Morgan Stanley ( MS) is in hot water with regulators for using the Sept.11 terror attack as an excuse for not producing documents in customer arbitrations.

The NASD is suing the big Wall Street firm claiming it falsely told investors and their lawyers that critical emails were lost in the terror attacks that destroyed the World Trade Center complex, where Morgan Stanley had maintained a big operation.

Regulators allege the claim was a false because the firm was able recover most of those emails within days of the attack.

The NASD decided to sue Morgan Stanley after it was unable to reach a settlement with the firm.

The NASD claims that Morgan Stanley failed to provide pre-September 11 emails to investors and regulators in numerous proceedings from October 2001 through March 2005. Regulators "also charged that Morgan Stanley falsely claimed in many of those proceedings that such email had been destroyed.''

Four years ago, TheStreet.com first reported that Morgan Stanley was hiding behind the 9/11 terror attacks. , citing the destruction of broker commission records stored on computers at 5 World Trade Center as a defense in a number of customer arbitration proceedings.

In fact, in one arbitration case that was pending back in 2002, a Morgan Stanley executive filed an affidavit saying it was technically possible for the firm to recover some of the lost commission records, but that doing so would be difficult and time-consuming. In the affidavit, a copy of which was obtained by TheStreet.com, the brokerage contends it "has no business need to retrieve this data," other than to assist its adversaries in litigation.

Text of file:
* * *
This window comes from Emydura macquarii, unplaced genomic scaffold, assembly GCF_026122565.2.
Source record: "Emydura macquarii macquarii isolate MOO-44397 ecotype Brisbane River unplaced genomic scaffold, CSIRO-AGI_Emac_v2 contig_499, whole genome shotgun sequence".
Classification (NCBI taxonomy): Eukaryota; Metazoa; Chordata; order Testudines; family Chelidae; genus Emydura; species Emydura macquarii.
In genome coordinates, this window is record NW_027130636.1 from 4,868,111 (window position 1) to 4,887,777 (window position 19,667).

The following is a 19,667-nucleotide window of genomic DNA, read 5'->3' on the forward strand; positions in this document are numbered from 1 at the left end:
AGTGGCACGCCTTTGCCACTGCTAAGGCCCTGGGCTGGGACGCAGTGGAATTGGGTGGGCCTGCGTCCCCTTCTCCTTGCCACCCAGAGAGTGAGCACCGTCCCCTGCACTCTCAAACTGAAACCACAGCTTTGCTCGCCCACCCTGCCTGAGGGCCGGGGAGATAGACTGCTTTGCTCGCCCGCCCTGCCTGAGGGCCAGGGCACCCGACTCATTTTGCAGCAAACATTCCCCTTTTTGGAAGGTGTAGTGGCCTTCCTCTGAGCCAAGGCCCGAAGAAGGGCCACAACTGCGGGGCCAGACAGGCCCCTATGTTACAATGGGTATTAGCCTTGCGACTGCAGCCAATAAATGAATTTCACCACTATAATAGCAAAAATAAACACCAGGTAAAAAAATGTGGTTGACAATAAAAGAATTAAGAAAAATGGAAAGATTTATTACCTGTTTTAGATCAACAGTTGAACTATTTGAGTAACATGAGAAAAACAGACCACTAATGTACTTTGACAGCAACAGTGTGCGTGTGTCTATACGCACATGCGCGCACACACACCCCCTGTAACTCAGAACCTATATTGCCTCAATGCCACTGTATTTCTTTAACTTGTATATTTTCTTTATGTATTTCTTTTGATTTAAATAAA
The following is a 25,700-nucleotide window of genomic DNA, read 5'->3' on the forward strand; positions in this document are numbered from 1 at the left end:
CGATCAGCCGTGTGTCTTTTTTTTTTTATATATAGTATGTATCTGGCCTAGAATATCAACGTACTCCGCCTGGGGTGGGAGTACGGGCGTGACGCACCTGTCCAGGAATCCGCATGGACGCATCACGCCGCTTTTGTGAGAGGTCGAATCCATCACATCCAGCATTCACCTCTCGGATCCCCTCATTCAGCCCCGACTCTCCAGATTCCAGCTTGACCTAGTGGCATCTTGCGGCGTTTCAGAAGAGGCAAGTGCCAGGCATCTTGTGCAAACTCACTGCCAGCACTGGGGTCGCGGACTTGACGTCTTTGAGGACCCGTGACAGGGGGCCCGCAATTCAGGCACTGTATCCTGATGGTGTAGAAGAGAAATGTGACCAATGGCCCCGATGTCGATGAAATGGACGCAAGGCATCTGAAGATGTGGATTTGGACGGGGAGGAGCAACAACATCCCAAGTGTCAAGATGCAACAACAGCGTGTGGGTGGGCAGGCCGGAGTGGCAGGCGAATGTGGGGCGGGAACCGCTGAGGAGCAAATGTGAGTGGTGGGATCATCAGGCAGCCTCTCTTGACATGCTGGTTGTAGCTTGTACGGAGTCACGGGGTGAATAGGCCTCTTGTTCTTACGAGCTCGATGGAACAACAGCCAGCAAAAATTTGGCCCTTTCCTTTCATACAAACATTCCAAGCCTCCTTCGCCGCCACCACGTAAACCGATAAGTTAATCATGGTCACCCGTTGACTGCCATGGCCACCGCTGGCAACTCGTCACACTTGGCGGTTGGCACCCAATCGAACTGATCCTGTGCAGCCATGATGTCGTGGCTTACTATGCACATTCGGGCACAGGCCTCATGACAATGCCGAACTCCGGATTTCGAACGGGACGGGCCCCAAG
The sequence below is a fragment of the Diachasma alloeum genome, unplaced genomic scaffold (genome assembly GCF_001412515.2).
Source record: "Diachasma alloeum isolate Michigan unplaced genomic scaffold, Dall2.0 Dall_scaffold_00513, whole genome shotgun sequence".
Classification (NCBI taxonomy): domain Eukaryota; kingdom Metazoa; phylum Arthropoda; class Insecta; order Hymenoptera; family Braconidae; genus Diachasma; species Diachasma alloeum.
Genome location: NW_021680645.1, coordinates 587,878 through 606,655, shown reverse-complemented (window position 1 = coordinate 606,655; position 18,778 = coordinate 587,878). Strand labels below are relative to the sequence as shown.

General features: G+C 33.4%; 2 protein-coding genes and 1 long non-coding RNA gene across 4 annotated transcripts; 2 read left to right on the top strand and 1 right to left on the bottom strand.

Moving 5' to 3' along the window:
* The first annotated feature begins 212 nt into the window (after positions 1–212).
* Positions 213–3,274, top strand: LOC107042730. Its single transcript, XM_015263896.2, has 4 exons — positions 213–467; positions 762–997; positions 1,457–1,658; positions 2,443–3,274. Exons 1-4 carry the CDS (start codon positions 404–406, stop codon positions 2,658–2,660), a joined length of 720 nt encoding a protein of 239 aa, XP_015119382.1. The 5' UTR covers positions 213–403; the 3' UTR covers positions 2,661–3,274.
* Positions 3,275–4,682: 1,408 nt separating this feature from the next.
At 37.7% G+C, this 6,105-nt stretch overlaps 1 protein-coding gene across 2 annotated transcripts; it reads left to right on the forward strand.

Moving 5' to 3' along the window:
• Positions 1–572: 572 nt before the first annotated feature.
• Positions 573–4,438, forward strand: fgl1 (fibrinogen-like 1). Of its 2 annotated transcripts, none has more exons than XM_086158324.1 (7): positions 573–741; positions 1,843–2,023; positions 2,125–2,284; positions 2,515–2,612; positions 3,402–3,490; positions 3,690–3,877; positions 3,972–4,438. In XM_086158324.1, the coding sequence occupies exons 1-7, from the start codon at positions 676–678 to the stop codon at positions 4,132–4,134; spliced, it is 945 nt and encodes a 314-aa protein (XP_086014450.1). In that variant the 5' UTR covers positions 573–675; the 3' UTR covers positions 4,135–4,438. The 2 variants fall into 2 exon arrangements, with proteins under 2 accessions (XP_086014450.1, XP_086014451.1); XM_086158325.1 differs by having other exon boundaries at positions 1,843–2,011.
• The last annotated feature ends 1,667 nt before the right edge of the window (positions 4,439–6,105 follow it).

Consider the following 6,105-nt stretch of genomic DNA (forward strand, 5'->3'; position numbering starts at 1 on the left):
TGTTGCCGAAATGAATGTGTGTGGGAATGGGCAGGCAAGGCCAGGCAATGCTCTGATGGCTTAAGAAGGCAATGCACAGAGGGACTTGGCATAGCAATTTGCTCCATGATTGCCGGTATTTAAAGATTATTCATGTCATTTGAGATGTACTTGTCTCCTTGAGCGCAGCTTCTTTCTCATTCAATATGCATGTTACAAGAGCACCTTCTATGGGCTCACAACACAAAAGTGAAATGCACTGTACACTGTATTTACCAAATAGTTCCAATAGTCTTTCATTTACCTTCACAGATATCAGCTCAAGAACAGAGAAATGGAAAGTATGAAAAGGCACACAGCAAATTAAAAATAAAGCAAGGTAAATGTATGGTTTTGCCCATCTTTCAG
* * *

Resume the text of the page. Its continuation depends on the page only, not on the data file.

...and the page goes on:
"It is essential that firms comply with discovery obligations in arbitration proceedings and respond fully and truthfully to regulatory requests," said James S. Shorris, the NASD's head of enforcement. "In this case, we charge that Morgan Stanley's conduct fell far below those standards, with the firm repeatedly making false statements about the existence of important evidence, and failing to provide that evidence in numerous proceedings.

This is not the first time that Morgan Stanley has run into trouble with regulators over allegations it failed to produce requested emails.

Earlier this year, the SEC ordered Morgan Stanley pay a $15 million fine to settle allegations that the investment firm had repeatedly failed to turn internal emails requested by regulators. In that matter, the SEC charged Morgan Stanley failed to produce "tens of thousands of emails'' that were repeatedly demanded by regulators over a five-year period, beginning in 2000. The SEC said the firm's actions "compromised'' the two investigations.

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